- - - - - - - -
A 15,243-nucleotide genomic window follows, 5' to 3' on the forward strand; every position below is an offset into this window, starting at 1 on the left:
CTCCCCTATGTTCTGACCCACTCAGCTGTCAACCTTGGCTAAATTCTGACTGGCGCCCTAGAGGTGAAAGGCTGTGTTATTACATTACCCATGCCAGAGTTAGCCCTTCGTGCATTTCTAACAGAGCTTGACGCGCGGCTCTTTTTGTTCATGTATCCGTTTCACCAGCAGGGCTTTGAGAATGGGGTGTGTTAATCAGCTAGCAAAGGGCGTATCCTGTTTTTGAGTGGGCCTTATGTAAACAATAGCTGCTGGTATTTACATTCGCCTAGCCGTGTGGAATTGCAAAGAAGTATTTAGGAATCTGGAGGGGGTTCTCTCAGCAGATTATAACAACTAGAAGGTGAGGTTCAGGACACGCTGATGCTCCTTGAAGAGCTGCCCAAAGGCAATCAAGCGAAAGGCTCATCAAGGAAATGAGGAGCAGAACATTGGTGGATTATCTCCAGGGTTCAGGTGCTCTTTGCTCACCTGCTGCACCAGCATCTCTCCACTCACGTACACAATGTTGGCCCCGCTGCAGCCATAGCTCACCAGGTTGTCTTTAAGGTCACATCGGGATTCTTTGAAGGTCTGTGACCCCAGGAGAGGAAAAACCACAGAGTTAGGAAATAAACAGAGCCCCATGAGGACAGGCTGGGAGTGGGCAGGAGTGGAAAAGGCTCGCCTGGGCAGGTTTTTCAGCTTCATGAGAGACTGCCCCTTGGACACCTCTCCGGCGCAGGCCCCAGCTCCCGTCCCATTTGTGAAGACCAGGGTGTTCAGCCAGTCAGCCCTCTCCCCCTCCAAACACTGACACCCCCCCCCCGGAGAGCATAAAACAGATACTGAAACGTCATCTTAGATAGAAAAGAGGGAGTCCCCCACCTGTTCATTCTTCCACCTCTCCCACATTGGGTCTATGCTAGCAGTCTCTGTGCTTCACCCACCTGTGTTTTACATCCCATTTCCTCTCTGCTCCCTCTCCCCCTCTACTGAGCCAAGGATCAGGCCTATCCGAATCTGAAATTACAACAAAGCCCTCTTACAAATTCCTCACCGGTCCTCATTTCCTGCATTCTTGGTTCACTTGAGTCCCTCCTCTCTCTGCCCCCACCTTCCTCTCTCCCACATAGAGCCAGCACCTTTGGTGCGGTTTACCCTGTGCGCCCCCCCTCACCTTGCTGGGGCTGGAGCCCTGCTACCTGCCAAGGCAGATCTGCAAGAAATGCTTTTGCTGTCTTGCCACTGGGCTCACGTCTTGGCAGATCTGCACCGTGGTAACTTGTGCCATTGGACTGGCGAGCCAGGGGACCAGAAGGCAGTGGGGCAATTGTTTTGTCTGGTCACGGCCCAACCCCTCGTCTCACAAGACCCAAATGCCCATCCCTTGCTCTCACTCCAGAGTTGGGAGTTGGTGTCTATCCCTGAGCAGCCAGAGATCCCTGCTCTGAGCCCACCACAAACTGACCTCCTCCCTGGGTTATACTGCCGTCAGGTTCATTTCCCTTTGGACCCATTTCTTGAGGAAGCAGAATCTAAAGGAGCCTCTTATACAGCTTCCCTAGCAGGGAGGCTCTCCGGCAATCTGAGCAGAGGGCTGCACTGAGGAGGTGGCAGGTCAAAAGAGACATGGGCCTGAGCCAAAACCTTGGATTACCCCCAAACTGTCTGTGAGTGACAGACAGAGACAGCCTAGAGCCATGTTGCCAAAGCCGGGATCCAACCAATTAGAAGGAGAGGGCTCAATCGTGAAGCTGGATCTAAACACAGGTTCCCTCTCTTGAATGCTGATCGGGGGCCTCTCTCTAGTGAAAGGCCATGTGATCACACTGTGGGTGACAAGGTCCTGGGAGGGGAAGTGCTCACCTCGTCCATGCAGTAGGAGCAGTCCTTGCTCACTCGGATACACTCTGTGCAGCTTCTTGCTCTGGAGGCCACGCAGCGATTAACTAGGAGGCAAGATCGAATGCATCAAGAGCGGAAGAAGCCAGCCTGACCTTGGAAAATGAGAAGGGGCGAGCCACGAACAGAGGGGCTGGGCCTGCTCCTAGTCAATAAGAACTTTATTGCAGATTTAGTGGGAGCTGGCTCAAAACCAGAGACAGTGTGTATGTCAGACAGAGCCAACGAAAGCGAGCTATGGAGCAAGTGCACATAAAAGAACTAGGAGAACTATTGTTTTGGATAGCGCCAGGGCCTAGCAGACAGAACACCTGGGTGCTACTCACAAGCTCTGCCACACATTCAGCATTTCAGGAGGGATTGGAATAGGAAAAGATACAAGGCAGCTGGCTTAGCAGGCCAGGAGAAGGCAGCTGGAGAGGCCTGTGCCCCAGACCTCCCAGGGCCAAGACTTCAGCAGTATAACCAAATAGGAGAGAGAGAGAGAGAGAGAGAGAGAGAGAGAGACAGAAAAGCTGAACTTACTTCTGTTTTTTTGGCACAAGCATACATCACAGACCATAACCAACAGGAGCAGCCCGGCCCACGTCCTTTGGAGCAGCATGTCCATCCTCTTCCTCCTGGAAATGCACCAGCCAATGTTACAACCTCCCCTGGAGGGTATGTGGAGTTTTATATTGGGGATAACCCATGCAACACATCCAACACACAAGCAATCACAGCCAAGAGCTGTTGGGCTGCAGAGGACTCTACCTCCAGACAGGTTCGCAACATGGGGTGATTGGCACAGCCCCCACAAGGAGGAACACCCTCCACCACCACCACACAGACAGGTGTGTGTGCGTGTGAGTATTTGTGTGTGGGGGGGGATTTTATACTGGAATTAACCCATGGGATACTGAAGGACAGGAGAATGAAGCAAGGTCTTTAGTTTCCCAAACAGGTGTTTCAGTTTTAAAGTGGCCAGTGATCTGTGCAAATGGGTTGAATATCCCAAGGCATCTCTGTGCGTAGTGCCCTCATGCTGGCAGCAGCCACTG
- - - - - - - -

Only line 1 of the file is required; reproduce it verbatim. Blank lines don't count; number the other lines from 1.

A 15,243-nucleotide genomic window follows, 5' to 3' on the forward strand; every position below is an offset into this window, starting at 1 on the left: